DramaFever, the US-based VoD platform for international content, recently received major backing from AMC and Bertelsmann. Its co-founder Seung Bak tells Andrew McDonald about its expansion aims.
New York-based DramaFever launched in August 2009 in what co-founder Seung Bak admits was a “classic bootstrapped start-up type of situation,” though impressive growth, with a content offering that currently consists primarily of subtitled Asian Drama, has won the firm some big-name supporters.
This month the firm announced that it had topped up its US$4.5m Series B round of founding, which had initially closed in March, to the tune of US$1.5m. Investment came from cable network AMC, Bertelsmann Digital Media Investments and NALA Investments – a firm that manages investments for the Diez Barroso Azcarraga family, which founded US Hispanic nets Televisa and Univision. Machinima co-founder and CEO Allen DeBevoise and LowerMyBills.com founder and CEO Matt Coffin also contributed, while former Fox Television Entertainment Group chairman Sandy Grushow joined the firm as a strategic advisor.
“This wasn’t exactly planned,” says Bak. “Financially the company is very strong, it’s just that we had an opportunity to partner up with some really good media companies and it was less about money and more about building relationships with long-term strategic partners.”
This partner interest was piqued by a strategy that Bak admits is “counter-intuitive.” Operating in a market infamous for its dislike of subtitles, where drama formats are routinely remade rather than imported and transmitted in their original language, DramaFever has made a point of targeting a native North American audience – rather than expat communities – with foreign content.
“We’ve demonstrated success with an approach that is quite unconventional in many respects,” says Bak. “What’s really getting people excited is we’ve built an audience that’s largely non-Asian, with Asian TV content. Our audience today is about 75% non-Asian. So what people are realising is ‘Imagine what they can do with content from Latin America, great shows from Europe and other parts of the world.’ We’ve demonstrated an ability to build a whole new audience for our content owners.”
With DramaFever now attracting some two million monthly unique visitors, it’s unsurprising that the likes of AMC are interested in what the firm might be able to offer.” AMC are very big on TV drama and they’re excited about the possibility of us building an interesting international distribution platform for content in general,” says Bak, unwilling to divulge any specific details about what the network might be planning.
With cash in the bank, DramaFever’s plan is to now broaden out of its content offering. Launching in more countries and on more devices is also a major focus for the firm in the coming year.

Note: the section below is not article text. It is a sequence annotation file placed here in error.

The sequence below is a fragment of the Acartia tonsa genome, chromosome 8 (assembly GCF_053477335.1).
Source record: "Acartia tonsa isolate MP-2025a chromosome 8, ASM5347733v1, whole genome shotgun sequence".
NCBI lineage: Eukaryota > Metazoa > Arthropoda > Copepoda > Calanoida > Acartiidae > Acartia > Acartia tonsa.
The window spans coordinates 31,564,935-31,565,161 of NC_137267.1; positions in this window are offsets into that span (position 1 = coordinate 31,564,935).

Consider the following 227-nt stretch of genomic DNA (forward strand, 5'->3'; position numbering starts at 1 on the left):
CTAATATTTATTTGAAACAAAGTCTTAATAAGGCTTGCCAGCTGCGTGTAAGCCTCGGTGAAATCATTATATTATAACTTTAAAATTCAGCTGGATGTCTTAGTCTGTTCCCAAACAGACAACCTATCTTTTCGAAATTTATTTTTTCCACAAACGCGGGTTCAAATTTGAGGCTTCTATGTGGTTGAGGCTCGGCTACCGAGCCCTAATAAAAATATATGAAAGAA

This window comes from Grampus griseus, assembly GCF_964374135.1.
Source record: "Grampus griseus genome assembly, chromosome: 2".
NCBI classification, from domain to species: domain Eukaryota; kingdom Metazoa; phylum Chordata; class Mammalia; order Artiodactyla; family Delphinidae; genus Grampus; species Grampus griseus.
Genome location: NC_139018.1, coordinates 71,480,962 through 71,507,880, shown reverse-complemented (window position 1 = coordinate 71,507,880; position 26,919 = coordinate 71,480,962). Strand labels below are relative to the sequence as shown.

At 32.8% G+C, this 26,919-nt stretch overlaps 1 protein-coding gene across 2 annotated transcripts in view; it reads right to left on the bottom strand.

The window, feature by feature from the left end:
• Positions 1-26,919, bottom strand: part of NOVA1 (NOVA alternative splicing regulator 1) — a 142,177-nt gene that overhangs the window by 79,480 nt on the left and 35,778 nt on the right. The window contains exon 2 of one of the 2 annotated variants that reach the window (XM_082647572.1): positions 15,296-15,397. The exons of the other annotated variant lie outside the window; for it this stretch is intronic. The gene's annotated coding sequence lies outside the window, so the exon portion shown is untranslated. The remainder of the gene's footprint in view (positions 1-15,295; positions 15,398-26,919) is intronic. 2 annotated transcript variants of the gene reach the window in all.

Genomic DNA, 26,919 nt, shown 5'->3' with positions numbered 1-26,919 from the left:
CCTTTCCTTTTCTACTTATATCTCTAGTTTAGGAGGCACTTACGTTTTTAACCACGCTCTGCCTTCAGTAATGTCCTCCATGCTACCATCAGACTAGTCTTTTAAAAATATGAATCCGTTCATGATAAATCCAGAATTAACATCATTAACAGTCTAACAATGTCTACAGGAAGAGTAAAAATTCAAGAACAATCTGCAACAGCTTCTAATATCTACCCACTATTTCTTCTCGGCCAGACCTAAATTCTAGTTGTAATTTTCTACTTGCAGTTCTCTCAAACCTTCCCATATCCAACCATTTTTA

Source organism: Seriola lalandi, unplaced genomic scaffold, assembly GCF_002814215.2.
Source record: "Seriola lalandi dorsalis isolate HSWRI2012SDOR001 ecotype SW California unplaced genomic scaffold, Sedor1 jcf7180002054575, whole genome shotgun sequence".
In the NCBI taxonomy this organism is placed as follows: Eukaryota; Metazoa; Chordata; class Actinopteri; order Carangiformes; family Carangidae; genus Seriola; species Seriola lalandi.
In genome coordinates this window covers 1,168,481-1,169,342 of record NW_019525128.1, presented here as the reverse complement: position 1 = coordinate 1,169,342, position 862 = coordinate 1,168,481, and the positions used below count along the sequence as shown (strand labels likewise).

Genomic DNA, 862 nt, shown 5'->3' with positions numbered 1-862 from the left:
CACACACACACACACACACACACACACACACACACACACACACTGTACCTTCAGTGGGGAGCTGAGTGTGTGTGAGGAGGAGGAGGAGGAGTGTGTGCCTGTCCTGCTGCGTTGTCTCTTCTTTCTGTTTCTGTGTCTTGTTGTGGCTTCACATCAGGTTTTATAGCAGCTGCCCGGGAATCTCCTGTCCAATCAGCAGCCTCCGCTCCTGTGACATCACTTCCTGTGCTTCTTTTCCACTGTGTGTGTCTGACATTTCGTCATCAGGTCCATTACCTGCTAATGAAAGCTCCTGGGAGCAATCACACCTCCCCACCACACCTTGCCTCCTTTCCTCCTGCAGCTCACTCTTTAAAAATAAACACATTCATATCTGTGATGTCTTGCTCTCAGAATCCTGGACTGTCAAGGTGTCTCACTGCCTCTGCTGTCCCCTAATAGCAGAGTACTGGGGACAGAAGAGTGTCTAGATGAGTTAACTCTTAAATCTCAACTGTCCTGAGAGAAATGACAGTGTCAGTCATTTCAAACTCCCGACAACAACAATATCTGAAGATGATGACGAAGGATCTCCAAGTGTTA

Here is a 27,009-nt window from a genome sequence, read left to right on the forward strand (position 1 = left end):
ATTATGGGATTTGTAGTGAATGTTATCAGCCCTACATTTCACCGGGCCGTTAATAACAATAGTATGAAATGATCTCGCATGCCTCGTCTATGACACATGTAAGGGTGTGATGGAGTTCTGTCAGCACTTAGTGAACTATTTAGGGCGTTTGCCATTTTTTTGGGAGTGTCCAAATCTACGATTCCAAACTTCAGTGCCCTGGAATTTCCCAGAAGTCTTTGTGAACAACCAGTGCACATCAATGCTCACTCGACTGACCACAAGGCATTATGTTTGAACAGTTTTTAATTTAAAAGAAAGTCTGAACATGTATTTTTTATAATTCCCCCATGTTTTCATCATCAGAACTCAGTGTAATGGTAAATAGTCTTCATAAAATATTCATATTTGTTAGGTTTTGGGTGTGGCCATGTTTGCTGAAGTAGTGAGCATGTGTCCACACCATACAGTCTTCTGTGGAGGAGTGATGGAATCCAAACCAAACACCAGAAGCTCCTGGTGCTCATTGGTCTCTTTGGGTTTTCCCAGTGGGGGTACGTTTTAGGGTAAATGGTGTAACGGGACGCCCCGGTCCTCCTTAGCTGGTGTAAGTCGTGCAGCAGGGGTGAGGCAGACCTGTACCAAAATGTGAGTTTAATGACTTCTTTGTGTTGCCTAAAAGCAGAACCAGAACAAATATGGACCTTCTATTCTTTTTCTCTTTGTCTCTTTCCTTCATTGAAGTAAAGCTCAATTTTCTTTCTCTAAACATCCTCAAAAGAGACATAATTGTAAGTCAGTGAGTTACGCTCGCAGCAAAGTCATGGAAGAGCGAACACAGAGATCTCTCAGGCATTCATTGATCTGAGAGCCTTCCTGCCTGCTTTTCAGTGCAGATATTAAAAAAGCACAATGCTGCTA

DramaFever already has deals in place with the likes of KBS, MBC, SBS, CCTV and Shanghai Media Group, offering what Bak claims is practically simulcasts of popular Asian shows, such as A Gentleman’s Dignity and Gossip Girl-style series Boys Over Flowers. Shows get updated to the service within 24 hours of their Asian broadcast, often subtitled into English by DramaFever’s crowd-sourced team of 50 to 100 professionals, helping the firm to compete with pirated content.
The firm has now set its sights on bringing Latin American content, Asian pop music videos and Bollywood film to the service, though it is unlikely to stop there. “What we look for is content that has global storylines, formats that could carry over very well, regardless of language or culture.
“Korean dramas have certainly demonstrated that, particularly in Asia and other parts of the world. We see similar potential for Latin American telenovelas, and then as we look into the rest of the world, there’s great content getting made in Turkey right now that we’re probably interested in,” says Bak.
Distribution is also a major consideration. Though DramaFever runs a curated spot on Hulu for Asian drama content, Bak claims that this generates only roughly 20% of the firm’s traffic. With this emphasis on its own platform, it is looking to looking to polish its cross-platform credentials.
“We’re just rolling out our device applications,” says Bak. Though DramaFever is available in the US on Roku set-top boxes, the firm has only recently developed iPhone and iPad mobile web options, with an Android product still in beta.
“Our goal is, over the next 12 months, to make sure that we’re integrated into the big TV manufacturers’ latest TV sets, and we want to work with the games console manufacturers over time to make sure that DramaFever is available really for anybody. Part of the reason why we raised capital was, frankly, so that we could go hire a lot of engineers to build the applications on all these different devices,” says Bak.
This also ties in with the firm’s business model. Though DramaFever is primarily focused on its free, ad-supported content offering in order to encourage user growth, a US$9.99-per-month premium subscription option gives users an ad-free version and faster access to content on mobile devices,
In terms of international focus, the firm aims to grow outside its current markets of the US and Canada and hopes to launch in “Europe and/or Australia” early next year. “Part of the reason why we’re excited to partner up with Bertelsmann is because they obviously are very well entrenched in Europe, and we think they’re going to be a great partner as we build a market there,” says Bak.
With TV content, particularly drama, becoming ever more international in terms of production values and themes, Bak believes DramaFever is well placed to capitalise on this global opportunity. “We’re at the forefront of making sure that that content becomes available to people all around the world in the language that they understand.”